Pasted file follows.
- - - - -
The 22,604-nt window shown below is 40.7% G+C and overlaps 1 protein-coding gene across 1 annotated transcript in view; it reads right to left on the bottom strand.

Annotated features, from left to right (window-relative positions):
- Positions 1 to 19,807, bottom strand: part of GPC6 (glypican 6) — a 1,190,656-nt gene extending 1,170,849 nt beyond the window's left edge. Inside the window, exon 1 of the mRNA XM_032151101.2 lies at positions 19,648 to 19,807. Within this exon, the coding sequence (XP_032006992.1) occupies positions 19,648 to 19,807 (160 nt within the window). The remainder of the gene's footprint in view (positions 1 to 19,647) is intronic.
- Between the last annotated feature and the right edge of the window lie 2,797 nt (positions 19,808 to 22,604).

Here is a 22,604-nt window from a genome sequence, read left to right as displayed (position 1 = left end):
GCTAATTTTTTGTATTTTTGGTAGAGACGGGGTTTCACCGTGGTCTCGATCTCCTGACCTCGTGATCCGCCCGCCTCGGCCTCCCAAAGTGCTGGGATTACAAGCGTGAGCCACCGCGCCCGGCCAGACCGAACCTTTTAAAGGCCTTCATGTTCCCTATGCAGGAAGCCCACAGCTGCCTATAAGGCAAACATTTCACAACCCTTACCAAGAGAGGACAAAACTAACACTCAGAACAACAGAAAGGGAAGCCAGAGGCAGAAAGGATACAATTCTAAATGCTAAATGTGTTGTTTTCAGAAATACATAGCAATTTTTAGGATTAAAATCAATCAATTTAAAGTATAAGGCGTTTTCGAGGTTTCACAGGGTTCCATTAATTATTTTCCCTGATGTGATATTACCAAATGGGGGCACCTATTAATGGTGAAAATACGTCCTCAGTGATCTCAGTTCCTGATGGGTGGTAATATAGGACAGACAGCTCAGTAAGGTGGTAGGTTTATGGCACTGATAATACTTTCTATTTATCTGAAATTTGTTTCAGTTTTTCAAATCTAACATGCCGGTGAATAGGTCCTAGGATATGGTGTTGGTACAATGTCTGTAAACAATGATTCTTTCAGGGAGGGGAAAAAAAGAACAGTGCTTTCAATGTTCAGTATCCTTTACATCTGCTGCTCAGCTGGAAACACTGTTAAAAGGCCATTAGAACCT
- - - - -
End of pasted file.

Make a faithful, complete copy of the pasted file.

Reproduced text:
The 22,604-nt window shown below is 40.7% G+C and overlaps 1 protein-coding gene across 1 annotated transcript in view; it reads right to left on the bottom strand.

Annotated features, from left to right (window-relative positions):
- Positions 1 to 19,807, bottom strand: part of GPC6 (glypican 6) — a 1,190,656-nt gene extending 1,170,849 nt beyond the window's left edge. Inside the window, exon 1 of the mRNA XM_032151101.2 lies at positions 19,648 to 19,807. Within this exon, the coding sequence (XP_032006992.1) occupies positions 19,648 to 19,807 (160 nt within the window). The remainder of the gene's footprint in view (positions 1 to 19,647) is intronic.
- Between the last annotated feature and the right edge of the window lie 2,797 nt (positions 19,808 to 22,604).

Here is a 22,604-nt window from a genome sequence, read left to right as displayed (position 1 = left end):
GCTAATTTTTTGTATTTTTGGTAGAGACGGGGTTTCACCGTGGTCTCGATCTCCTGACCTCGTGATCCGCCCGCCTCGGCCTCCCAAAGTGCTGGGATTACAAGCGTGAGCCACCGCGCCCGGCCAGACCGAACCTTTTAAAGGCCTTCATGTTCCCTATGCAGGAAGCCCACAGCTGCCTATAAGGCAAACATTTCACAACCCTTACCAAGAGAGGACAAAACTAACACTCAGAACAACAGAAAGGGAAGCCAGAGGCAGAAAGGATACAATTCTAAATGCTAAATGTGTTGTTTTCAGAAATACATAGCAATTTTTAGGATTAAAATCAATCAATTTAAAGTATAAGGCGTTTTCGAGGTTTCACAGGGTTCCATTAATTATTTTCCCTGATGTGATATTACCAAATGGGGGCACCTATTAATGGTGAAAATACGTCCTCAGTGATCTCAGTTCCTGATGGGTGGTAATATAGGACAGACAGCTCAGTAAGGTGGTAGGTTTATGGCACTGATAATACTTTCTATTTATCTGAAATTTGTTTCAGTTTTTCAAATCTAACATGCCGGTGAATAGGTCCTAGGATATGGTGTTGGTACAATGTCTGTAAACAATGATTCTTTCAGGGAGGGGAAAAAAAGAACAGTGCTTTCAATGTTCAGTATCCTTTACATCTGCTGCTCAGCTGGAAACACTGTTAAAAGGCCATTAGAACCT